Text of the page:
With Spring behind us and summer about to hang itself up for another seasonal year, we are now facing Autumn. A time when we remember the smell and purchase of new school supplies. For each student the expectation is a little nerve racking.I remember one such year – a year to remember – a year to give thanks for – a year to give praise to God for such a caring teacher, Mrs. Seibert.s

After a totally frustrating third grade class, I was so unsure of what lay ahead for the next year. Autumn came around and I could only picture another year just like the previous one.

This thought was not caused by the teacher. I had loved the teacher’s dramatization of Peter Rabbit. I could hardly wait until she started reading. Her voice had resonated throughout the classroom. Not a sound could be heard from the students who were focused on every word that came out of her mouth. Her dramatization seemed to make the characters in the book come alive and dance in front of our eyes.

This thought was not due to the students who were a joy to be around. Recess became one of my favorite times of day. The see saw, swings, and merry go round were favorites. Somehow I never wanted this time to end but it did. The problem was that my grades were less than perfect. C’s and an unsatisfactory dotted the hand written grades and the comments were needs to work harder. The teacher chose to pass me and if I didn’t do well I would be going back to third or that is what my mind said to me. Third again. My sister was going to be in third. What would her friends say? What would my friends say?

Mrs. Seibert was a dream come true from the beginning. I just knew perhaps I could have a fresh start to fourth grade. You might say Mrs. Seibert was sweet as honey, as her words were healing and danced in the ears of the 32 children seated before her. She was at times playful and other times seemed to enjoy feeding us nuggets of learning from her hand – one handful at a time.

She seemed to love each child and just know that they would become somebody in their future. What a load of students she had that year. She started out each day with prayer and songs. I will never forget The Battle Hymn of the Republic (still a favorite) being belted out in the room. We also learned to play the recorder that year.

She encouraged listening to music and participating in art. To my surprise I got many of my pictures put above the blackboard. My cousin was in the class. He seemed to encourage the teacher to put my pictures up. At recess Mrs. Seibert would invite a few students who were doing well behaviorally to stay behind and turn on the old record player and dance to their hearts content. She would occasionally dance a step or two with us. I was so lucky to be chosen a number of times. I rocked around the small dance floor in the small space that did not encompass students which was in back of the room.

Due to being a shy, quiet student, I was again placed in the back of the room. Quickly Mrs. Seibert knew something was wrong. Due to not seeing, I often sat tracing and retracing my name on my leg in order not to call attention to myself and to keep quiet about my problem. One day I could not understand what the spelling words were. I thought maybe it might have been the months of the year. I went home and looked them up. Boy was I surprised when the list was the days of the week and I was supposed to know the abbreviations. Trying to figure the abbreviations for my list was difficult. I sat and pondered what the abbreviation was for May. Mrs. Seibert saw that I was very puzzled and came up to me. “What is the problem she asked?”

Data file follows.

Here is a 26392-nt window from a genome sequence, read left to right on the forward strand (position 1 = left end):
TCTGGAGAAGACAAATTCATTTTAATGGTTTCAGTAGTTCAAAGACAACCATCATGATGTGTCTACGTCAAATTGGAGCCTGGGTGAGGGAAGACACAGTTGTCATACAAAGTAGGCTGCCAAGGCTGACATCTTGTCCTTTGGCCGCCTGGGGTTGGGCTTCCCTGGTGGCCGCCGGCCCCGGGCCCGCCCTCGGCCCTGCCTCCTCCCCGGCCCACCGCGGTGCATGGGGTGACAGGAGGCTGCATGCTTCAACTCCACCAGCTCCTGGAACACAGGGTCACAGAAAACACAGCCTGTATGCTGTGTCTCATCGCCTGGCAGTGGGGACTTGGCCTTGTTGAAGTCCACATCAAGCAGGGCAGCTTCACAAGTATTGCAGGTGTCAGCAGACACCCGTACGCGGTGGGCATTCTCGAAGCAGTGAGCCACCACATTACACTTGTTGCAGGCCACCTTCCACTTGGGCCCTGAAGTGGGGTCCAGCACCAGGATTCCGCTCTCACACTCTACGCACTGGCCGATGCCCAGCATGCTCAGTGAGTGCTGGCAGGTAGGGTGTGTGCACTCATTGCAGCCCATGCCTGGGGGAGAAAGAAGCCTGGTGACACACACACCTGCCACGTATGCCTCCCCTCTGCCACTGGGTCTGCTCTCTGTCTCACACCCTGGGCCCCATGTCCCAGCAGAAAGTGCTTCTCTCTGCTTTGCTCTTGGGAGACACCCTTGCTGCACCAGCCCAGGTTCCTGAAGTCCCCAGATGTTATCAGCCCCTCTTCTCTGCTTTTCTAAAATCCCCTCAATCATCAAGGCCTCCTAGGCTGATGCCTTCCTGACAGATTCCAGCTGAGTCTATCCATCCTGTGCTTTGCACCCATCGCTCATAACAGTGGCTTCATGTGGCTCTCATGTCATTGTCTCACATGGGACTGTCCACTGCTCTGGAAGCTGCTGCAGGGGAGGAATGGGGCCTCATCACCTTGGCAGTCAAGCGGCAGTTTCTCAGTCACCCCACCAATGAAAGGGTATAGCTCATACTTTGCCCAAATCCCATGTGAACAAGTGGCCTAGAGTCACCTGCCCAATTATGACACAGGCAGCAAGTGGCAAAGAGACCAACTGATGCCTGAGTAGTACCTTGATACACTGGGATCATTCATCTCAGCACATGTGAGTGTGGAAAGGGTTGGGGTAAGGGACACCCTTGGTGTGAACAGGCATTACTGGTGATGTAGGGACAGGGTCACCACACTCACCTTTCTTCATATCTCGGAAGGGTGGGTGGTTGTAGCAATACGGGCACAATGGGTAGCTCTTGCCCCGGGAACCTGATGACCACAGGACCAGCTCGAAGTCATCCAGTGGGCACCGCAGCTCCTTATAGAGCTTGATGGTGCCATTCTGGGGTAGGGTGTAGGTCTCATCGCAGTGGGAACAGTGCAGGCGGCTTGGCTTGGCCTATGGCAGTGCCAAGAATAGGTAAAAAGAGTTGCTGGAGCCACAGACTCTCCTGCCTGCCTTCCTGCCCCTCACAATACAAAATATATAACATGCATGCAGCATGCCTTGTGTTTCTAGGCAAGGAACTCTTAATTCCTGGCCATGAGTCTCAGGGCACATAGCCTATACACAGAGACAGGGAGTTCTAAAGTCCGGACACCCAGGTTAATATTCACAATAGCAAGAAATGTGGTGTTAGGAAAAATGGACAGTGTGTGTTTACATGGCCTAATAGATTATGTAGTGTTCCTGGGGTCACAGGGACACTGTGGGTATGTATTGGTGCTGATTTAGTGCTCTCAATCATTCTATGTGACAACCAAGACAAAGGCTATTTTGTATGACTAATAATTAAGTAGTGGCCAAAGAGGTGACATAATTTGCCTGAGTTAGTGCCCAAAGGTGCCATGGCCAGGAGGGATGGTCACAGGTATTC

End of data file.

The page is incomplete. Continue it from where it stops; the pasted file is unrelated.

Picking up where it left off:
I replied, I can’t figure out the abbreviation for May.

She quizzically looked at me. “May?” She said, “Rena our spelling words were the days of the week.” She gave me a hug and said I’ll let you try again next week.

She handed me a handwritten spelling list for that week and the next couple of weeks . She stood me before an eye chart. Pointing from one line to the other she found I could see very little with the glasses that I wore all the time.

She called my mother in for a conference. “Mrs. Raynor your daughter has difficulty seeing. She can not see the board. I notice she does have glasses. Does she have headaches.

Mom said, “Yes she does. Often she will go get Betsey and Ross, our two cows, and sit on the old enclosed well and cry and cry with the pain of a headache.

Mrs. Seibert replied, “Well then I think you might want to get a second opinion on Rena’s eyes. I would suggest you try an eye specialist in Winchester.

Mom said she would make the appointment right away.

The findings of the doctor were shocking. Rena had the wrong glasses on.

She was nearsighted and not farsighted. The adjustment in lenses was made. Mrs. Seibert took Rena under her wing and helped her with reading. Rena slowly moved up from one group to the other. Her grades started improving. Happy days for Rena.

Meanwhile Mrs. Seibert had one daughter. She was the delight of her life. She was several years younger than we were. She contracted leukemia. Medicine to cure leukemia had not been invented and Mrs. Seibert lost her daughter that year. We all were so sad for Mrs. Seibert. We cried and cried.

We became her children, never to replace the daughter she lost, but we were loved as she loved her daughter. She loved us and encouraged us to be the best we could be. She went on teaching for many years encouraging children to become who God had intended them to become.
By Rena K. Oynes
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